Last updates


Legal issues

Fr: grive à bec noir
All : Graukehl-Musendrossel
Esp: Zorzal piquinegro
Ital: Tordo usignolo beccofine
Nd: Grijskeeldwerglijster
Sd: Svartnäbbad skogstrast


René Lortie

Text by Nicole Bouglouan


HANDBOOK OF THE BIRDS OF THE WORLD Vol 10 by Josep del Hoyo-Andrew Elliott-David Christie - Lynx Edicions - ISBN: 8487334725

THRUSHES by Peter Clement and Ren Hathway – HELM - ISBN: 0713639407

Avibase (Lepage Denis)

BirdLife International (BirdLife International)

Neotropical Birds – Cornell Lab of Ornithology

Wikipedia, the free encyclopaedia


Home page

Page Turdidae Family

Page Passeriforme Order

Summary Cards


Black-billed Nightingale-Thrush
Catharus gracilirostris

Passeriforme Order – Turdidae Family

Length: 14, 5 – 16 cm
Weight: 21 g

The Black-billed Nightingale-Thrush is the smallest of the Central American nightingale-thrushes.

The adult of nominate race has warm olive-brown upperparts. On the wings, alula, inner webs of primary coverts and flight feathers are duller brown, like centres of tail feathers.
On the underparts, chin and throat are pale grey. There is a pale brown breastband. Flanks are grey. Middle belly to vent are whitish.
On the head, face, forehead, forecrown and ear-coverts are grey, whereas nape and neck sides are olive-brown.
The bill is black. The eyes are dark brown. Legs and feet are pale brownish.
Both sexes are similar.
The juvenile is duller than adults, with mottled breast and flanks.

 There are three subspecies:
C.g. gracilirostris from Costa Rica (here described and displayed)
C.g. accentor from W Panama – W Chiriquí. This race is slightly less rufescens, with more olive-tinged upperparts and longer bill.
C.g. bensoni from W Panama – E Chiriquí. This one is darker, with more rufous back and crown.      

The Black-billed Nightingale-Thrush’s call is a high-pitched, descending “pseeeeew”, but we can also hear a thin, penetrating “sic” or “seeet”, and a short, nasal chattering, wren-like buzzy “chrrr”.
The song is a series of up to three clear fluty whistles, followed by a jumbled trill rising and falling and then, fading and becoming blurred. Successive phrases can be repeated interspersed with short pauses.

The Black-billed Nightingale-Thrush frequents high-altitude forest where it can be found in undergrowth of moist, cold highland oak forest, second growth, woods in pastures and clearings above the treeline, and patches of denser vegetation with tall shrubs in páramo areas.
This species occurs between 2150 and 3500 metres of elevation.

See above in “subspecies”

The Black-billed Nightingale-Thrush, like numerous Turdidae, feeds on various invertebrates and wide range of berries. It forages on the ground, in shrubs and low down in trees, sometimes on large branches and occasionally in canopy. It also searches for preys in moss and lichens, and typically turns the leaf litter with the bill.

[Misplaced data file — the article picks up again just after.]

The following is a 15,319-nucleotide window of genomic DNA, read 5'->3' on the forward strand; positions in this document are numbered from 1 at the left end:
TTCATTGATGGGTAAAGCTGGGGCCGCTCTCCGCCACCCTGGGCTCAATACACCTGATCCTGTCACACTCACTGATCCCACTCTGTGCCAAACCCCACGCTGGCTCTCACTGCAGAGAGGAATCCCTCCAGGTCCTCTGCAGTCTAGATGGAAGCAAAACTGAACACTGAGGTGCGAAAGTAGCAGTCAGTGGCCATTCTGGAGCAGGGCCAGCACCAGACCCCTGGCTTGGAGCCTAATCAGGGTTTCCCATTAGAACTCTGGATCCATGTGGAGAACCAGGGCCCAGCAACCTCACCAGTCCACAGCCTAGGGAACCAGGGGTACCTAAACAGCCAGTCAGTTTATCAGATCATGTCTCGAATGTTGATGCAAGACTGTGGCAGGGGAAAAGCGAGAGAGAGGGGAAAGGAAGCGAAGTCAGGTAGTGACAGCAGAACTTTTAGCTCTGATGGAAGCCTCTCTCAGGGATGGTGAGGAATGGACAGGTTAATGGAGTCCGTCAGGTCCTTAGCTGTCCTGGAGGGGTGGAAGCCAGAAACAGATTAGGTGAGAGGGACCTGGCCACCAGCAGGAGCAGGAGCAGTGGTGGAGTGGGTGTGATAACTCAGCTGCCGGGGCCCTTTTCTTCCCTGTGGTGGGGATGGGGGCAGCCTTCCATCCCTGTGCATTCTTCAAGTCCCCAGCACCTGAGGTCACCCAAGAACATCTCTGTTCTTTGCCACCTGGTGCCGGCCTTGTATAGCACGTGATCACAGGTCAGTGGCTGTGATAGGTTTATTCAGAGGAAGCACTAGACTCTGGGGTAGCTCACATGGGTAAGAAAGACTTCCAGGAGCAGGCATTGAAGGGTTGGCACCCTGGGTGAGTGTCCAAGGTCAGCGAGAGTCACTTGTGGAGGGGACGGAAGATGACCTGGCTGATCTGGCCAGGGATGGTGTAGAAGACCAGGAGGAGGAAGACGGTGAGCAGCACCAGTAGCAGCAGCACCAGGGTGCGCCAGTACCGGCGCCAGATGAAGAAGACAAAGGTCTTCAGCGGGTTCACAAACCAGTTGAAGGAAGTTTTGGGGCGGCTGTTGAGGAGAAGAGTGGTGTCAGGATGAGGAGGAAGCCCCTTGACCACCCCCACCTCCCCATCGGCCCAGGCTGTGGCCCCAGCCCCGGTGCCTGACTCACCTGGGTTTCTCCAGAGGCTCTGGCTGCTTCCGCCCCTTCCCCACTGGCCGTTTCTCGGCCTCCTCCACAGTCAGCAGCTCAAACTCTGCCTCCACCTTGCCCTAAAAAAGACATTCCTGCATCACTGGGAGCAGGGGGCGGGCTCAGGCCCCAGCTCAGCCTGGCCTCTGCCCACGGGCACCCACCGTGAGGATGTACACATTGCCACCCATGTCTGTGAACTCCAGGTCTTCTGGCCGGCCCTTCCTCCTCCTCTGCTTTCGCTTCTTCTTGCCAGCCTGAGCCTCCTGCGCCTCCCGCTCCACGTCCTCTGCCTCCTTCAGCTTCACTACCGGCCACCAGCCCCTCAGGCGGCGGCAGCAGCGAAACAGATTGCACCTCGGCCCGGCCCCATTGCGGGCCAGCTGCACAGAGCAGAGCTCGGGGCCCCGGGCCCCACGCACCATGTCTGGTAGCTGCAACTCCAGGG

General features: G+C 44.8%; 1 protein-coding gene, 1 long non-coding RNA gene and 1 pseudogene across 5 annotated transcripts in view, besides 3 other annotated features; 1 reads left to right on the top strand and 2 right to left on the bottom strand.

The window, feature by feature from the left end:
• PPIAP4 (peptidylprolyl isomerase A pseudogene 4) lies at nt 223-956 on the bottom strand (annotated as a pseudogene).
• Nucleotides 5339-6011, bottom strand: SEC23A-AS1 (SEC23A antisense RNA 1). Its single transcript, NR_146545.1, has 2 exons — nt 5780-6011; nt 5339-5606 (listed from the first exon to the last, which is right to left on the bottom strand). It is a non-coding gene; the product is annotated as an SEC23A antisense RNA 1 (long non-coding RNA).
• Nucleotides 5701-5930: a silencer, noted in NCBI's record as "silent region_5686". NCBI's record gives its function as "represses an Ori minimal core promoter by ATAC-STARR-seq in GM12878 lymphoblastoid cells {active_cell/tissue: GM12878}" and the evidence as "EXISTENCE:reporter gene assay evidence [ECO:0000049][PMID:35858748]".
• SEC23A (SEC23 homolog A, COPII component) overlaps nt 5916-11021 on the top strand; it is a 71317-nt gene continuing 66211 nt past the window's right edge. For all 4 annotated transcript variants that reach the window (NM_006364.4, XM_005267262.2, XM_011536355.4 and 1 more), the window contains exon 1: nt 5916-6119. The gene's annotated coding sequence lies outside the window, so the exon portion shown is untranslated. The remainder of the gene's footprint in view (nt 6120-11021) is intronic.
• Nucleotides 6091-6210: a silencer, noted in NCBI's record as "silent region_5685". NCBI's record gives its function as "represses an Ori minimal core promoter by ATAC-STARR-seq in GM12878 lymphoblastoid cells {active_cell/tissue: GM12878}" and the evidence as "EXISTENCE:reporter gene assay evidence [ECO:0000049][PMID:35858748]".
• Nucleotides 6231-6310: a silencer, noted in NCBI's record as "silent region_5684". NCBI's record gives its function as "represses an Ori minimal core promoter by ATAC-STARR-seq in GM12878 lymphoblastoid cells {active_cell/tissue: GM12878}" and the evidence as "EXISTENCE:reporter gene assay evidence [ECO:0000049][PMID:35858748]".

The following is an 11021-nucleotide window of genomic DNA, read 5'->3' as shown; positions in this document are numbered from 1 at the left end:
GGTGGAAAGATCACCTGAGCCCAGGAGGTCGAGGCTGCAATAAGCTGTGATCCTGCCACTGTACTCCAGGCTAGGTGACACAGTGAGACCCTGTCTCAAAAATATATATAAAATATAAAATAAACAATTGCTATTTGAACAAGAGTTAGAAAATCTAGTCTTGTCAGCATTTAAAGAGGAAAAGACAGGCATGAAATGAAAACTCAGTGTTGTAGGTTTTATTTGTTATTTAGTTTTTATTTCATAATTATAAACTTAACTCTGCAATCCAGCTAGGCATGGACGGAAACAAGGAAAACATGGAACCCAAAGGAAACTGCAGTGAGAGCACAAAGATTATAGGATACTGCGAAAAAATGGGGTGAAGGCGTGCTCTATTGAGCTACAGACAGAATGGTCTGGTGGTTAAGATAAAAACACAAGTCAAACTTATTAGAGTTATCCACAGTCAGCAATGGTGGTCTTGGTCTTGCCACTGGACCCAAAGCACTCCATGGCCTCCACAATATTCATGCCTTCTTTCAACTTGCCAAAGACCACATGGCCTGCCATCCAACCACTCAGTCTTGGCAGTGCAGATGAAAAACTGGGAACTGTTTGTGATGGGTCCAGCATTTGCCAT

It can be seen alone or in pairs, hopping on the ground or on branches, stopping suddenly and remaining motionless before to dash and catch the prey. The Black-billed Nightingale-Thrush often emerges from the vegetation into semi-open areas, and can be seen feeding along recently ploughed cultivated fields.
It often flicks and drops the wings, and also cocks the tail high over the back before lowering it slowly.

During the breeding season, the male’s song reaches its maximum and includes more song phrases than the rest of the year. Usually, when a male starts singing, the neighbours sing too, producing a beautiful chorus.
These songs are closely related to establishment of the territory, and are used to attract a mate. There is no information about the courtship behaviour of this species, but the male probably performs displays in order to enhance the warm brown plumage in front of the female.
They are monogamous. Interactions between mates involve high-pitched calls produced by both sexes.

The Black-billed Nightingale-Thrush is mainly sedentary in its range, with some altitudinal movements to lower areas, around 1500 metres of elevation. These movements are not related to seasons.

The Black-billed Nightingale-Thrush has fairly rounded wings and medium-long tail associated with manoeuvrability in escape flight. This species is terrestrial and sedentary, and does not perform long-distance flights.

The breeding season occurs between March and June in Costa Rica.
The cup-shaped nest is bulky, and placed in dense shrub or small tree, up to 5 metres above the ground. It is made with roots and green moss, and the inner cup is lined with finely woven grass stems and rootlets.

The female lays two greenish-blue eggs with darker spots and speckles. The incubation period lasts about 11 to 15 days. At hatching, the chicks are altricial. They are fed by both parents.

The Black-billed Nightingale-Thrush feeds on insects, larvae, worms, spiders and various invertebrates. It also consumes numerous berries.

The Black-billed Nightingale-Thrush has restricted range, but the species is relatively common to abundant in Costa Rican forests, and numbers increase above 2500 metres of elevation.
It is fairly common in Panama, but uncommon in páramo.
This species is not currently threatened.